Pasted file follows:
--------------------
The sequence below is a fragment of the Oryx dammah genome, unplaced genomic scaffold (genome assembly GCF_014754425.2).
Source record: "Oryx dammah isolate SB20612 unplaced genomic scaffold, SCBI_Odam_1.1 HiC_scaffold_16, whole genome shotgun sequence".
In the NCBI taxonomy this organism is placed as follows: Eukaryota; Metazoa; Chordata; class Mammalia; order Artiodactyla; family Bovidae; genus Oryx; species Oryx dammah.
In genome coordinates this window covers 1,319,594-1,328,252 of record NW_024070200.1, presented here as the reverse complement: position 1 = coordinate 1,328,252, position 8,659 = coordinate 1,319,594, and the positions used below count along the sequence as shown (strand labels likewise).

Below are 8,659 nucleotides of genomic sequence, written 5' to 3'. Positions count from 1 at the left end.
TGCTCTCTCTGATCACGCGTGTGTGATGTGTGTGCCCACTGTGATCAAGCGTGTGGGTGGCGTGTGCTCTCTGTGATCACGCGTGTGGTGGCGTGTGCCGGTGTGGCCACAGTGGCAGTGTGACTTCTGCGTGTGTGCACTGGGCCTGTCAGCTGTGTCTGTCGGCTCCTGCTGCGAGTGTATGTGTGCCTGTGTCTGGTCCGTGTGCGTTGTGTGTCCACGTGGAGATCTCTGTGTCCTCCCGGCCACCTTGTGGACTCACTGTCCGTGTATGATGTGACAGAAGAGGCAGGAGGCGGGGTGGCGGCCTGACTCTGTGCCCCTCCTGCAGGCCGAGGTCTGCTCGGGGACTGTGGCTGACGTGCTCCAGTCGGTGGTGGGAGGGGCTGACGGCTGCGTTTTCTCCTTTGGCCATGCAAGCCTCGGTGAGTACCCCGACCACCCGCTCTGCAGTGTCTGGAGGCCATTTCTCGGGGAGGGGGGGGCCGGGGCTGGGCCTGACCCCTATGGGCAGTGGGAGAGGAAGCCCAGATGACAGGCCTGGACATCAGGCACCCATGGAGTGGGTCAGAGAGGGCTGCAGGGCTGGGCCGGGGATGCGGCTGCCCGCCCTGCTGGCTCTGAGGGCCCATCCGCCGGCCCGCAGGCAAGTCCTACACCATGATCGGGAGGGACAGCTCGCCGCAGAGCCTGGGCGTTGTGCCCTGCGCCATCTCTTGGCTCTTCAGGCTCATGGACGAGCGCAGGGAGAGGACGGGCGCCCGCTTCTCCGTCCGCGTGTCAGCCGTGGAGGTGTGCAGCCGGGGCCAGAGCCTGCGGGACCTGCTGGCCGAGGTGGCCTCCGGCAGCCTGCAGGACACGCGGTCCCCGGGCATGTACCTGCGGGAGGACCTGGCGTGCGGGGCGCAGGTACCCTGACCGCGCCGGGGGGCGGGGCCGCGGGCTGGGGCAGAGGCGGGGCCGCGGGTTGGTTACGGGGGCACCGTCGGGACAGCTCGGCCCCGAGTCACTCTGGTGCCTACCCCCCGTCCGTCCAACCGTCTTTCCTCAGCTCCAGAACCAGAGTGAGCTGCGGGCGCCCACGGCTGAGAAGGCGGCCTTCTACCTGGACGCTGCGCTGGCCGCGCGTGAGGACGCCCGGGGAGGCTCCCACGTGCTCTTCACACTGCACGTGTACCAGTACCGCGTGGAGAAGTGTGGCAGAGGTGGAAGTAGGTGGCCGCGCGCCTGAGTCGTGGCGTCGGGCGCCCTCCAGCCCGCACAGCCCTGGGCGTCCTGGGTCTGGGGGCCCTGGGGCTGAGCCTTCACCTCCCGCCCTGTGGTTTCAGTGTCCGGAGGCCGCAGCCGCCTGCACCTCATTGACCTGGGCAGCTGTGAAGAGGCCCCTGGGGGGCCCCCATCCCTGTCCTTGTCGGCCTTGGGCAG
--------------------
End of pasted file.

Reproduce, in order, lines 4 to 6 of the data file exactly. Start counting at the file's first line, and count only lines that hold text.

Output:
In genome coordinates this window covers 1,319,594-1,328,252 of record NW_024070200.1, presented here as the reverse complement: position 1 = coordinate 1,328,252, position 8,659 = coordinate 1,319,594, and the positions used below count along the sequence as shown (strand labels likewise).

Below are 8,659 nucleotides of genomic sequence, written 5' to 3'. Positions count from 1 at the left end.
TGCTCTCTCTGATCACGCGTGTGTGATGTGTGTGCCCACTGTGATCAAGCGTGTGGGTGGCGTGTGCTCTCTGTGATCACGCGTGTGGTGGCGTGTGCCGGTGTGGCCACAGTGGCAGTGTGACTTCTGCGTGTGTGCACTGGGCCTGTCAGCTGTGTCTGTCGGCTCCTGCTGCGAGTGTATGTGTGCCTGTGTCTGGTCCGTGTGCGTTGTGTGTCCACGTGGAGATCTCTGTGTCCTCCCGGCCACCTTGTGGACTCACTGTCCGTGTATGATGTGACAGAAGAGGCAGGAGGCGGGGTGGCGGCCTGACTCTGTGCCCCTCCTGCAGGCCGAGGTCTGCTCGGGGACTGTGGCTGACGTGCTCCAGTCGGTGGTGGGAGGGGCTGACGGCTGCGTTTTCTCCTTTGGCCATGCAAGCCTCGGTGAGTACCCCGACCACCCGCTCTGCAGTGTCTGGAGGCCATTTCTCGGGGAGGGGGGGGCCGGGGCTGGGCCTGACCCCTATGGGCAGTGGGAGAGGAAGCCCAGATGACAGGCCTGGACATCAGGCACCCATGGAGTGGGTCAGAGAGGGCTGCAGGGCTGGGCCGGGGATGCGGCTGCCCGCCCTGCTGGCTCTGAGGGCCCATCCGCCGGCCCGCAGGCAAGTCCTACACCATGATCGGGAGGGACAGCTCGCCGCAGAGCCTGGGCGTTGTGCCCTGCGCCATCTCTTGGCTCTTCAGGCTCATGGACGAGCGCAGGGAGAGGACGGGCGCCCGCTTCTCCGTCCGCGTGTCAGCCGTGGAGGTGTGCAGCCGGGGCCAGAGCCTGCGGGACCTGCTGGCCGAGGTGGCCTCCGGCAGCCTGCAGGACACGCGGTCCCCGGGCATGTACCTGCGGGAGGACCTGGCGTGCGGGGCGCAGGTACCCTGACCGCGCCGGGGGGCGGGGCCGCGGGCTGGGGCAGAGGCGGGGCCGCGGGTTGGTTACGGGGGCACCGTCGGGACAGCTCGGCCCCGAGTCACTCTGGTGCCTACCCCCCGTCCGTCCAACCGTCTTTCCTCAGCTCCAGAACCAGAGTGAGCTGCGGGCGCCCACGGCTGAGAAGGCGGCCTTCTACCTGGACGCTGCGCTGGCCGCGCGTGAGGACGCCCGGGGAGGCTCCCACGTGCTCTTCACACTGCACGTGTACCAGTACCGCGTGGAGAAGTGTGGCAGAGGTGGAAGTAGGTGGCCGCGCGCCTGAGTCGTGGCGTCGGGCGCCCTCCAGCCCGCACAGCCCTGGGCGTCCTGGGTCTGGGGGCCCTGGGGCTGAGCCTTCACCTCCCGCCCTGTGGTTTCAGTGTCCGGAGGCCGCAGCCGCCTGCACCTCATTGACCTGGGCAGCTGTGAAGAGGCCCCTGGGGGGCCCCCATCCCTGTCCTTGTCGGCCTTGGGCAG